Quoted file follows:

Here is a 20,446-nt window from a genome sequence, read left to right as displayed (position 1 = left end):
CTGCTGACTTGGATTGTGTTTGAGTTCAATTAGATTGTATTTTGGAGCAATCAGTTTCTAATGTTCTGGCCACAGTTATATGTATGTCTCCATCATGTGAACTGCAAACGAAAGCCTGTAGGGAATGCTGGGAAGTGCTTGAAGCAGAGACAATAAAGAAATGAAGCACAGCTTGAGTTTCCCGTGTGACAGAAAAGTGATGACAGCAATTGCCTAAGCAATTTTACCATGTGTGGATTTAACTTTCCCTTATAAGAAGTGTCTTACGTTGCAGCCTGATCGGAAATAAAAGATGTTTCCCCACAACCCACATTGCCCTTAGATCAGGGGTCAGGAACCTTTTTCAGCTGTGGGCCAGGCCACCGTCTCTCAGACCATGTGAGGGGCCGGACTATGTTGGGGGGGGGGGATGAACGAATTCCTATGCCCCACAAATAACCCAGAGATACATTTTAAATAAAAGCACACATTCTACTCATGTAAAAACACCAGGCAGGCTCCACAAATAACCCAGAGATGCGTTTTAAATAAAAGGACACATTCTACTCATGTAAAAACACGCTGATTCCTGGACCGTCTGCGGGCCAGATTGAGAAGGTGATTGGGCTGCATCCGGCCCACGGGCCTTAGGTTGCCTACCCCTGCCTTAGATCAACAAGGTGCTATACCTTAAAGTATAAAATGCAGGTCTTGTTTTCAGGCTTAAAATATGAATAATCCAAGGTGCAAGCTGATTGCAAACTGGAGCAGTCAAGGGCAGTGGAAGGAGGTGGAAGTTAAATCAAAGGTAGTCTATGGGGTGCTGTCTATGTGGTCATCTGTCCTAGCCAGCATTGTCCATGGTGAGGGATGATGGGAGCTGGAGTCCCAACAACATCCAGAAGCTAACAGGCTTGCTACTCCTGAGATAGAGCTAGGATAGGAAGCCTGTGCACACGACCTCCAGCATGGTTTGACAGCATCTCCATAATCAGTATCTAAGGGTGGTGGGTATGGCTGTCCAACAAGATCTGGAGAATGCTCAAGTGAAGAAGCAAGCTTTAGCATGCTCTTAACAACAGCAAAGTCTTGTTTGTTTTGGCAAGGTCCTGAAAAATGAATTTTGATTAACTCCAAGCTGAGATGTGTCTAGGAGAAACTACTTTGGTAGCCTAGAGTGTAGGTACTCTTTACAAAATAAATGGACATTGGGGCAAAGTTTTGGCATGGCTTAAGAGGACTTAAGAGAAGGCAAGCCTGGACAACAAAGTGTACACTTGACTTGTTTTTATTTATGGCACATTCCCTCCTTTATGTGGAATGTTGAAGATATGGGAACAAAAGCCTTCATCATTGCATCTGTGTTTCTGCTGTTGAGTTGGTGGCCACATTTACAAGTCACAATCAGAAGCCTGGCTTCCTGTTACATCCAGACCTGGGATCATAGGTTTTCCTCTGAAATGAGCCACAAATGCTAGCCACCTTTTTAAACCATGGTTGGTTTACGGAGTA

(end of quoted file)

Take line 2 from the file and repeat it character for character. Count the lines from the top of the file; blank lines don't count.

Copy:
CTGCTGACTTGGATTGTGTTTGAGTTCAATTAGATTGTATTTTGGAGCAATCAGTTTCTAATGTTCTGGCCACAGTTATATGTATGTCTCCATCATGTGAACTGCAAACGAAAGCCTGTAGGGAATGCTGGGAAGTGCTTGAAGCAGAGACAATAAAGAAATGAAGCACAGCTTGAGTTTCCCGTGTGACAGAAAAGTGATGACAGCAATTGCCTAAGCAATTTTACCATGTGTGGATTTAACTTTCCCTTATAAGAAGTGTCTTACGTTGCAGCCTGATCGGAAATAAAAGATGTTTCCCCACAACCCACATTGCCCTTAGATCAGGGGTCAGGAACCTTTTTCAGCTGTGGGCCAGGCCACCGTCTCTCAGACCATGTGAGGGGCCGGACTATGTTGGGGGGGGGGGATGAACGAATTCCTATGCCCCACAAATAACCCAGAGATACATTTTAAATAAAAGCACACATTCTACTCATGTAAAAACACCAGGCAGGCTCCACAAATAACCCAGAGATGCGTTTTAAATAAAAGGACACATTCTACTCATGTAAAAACACGCTGATTCCTGGACCGTCTGCGGGCCAGATTGAGAAGGTGATTGGGCTGCATCCGGCCCACGGGCCTTAGGTTGCCTACCCCTGCCTTAGATCAACAAGGTGCTATACCTTAAAGTATAAAATGCAGGTCTTGTTTTCAGGCTTAAAATATGAATAATCCAAGGTGCAAGCTGATTGCAAACTGGAGCAGTCAAGGGCAGTGGAAGGAGGTGGAAGTTAAATCAAAGGTAGTCTATGGGGTGCTGTCTATGTGGTCATCTGTCCTAGCCAGCATTGTCCATGGTGAGGGATGATGGGAGCTGGAGTCCCAACAACATCCAGAAGCTAACAGGCTTGCTACTCCTGAGATAGAGCTAGGATAGGAAGCCTGTGCACACGACCTCCAGCATGGTTTGACAGCATCTCCATAATCAGTATCTAAGGGTGGTGGGTATGGCTGTCCAACAAGATCTGGAGAATGCTCAAGTGAAGAAGCAAGCTTTAGCATGCTCTTAACAACAGCAAAGTCTTGTTTGTTTTGGCAAGGTCCTGAAAAATGAATTTTGATTAACTCCAAGCTGAGATGTGTCTAGGAGAAACTACTTTGGTAGCCTAGAGTGTAGGTACTCTTTACAAAATAAATGGACATTGGGGCAAAGTTTTGGCATGGCTTAAGAGGACTTAAGAGAAGGCAAGCCTGGACAACAAAGTGTACACTTGACTTGTTTTTATTTATGGCACATTCCCTCCTTTATGTGGAATGTTGAAGATATGGGAACAAAAGCCTTCATCATTGCATCTGTGTTTCTGCTGTTGAGTTGGTGGCCACATTTACAAGTCACAATCAGAAGCCTGGCTTCCTGTTACATCCAGACCTGGGATCATAGGTTTTCCTCTGAAATGAGCCACAAATGCTAGCCACCTTTTTAAACCATGGTTGGTTTACGGAGTA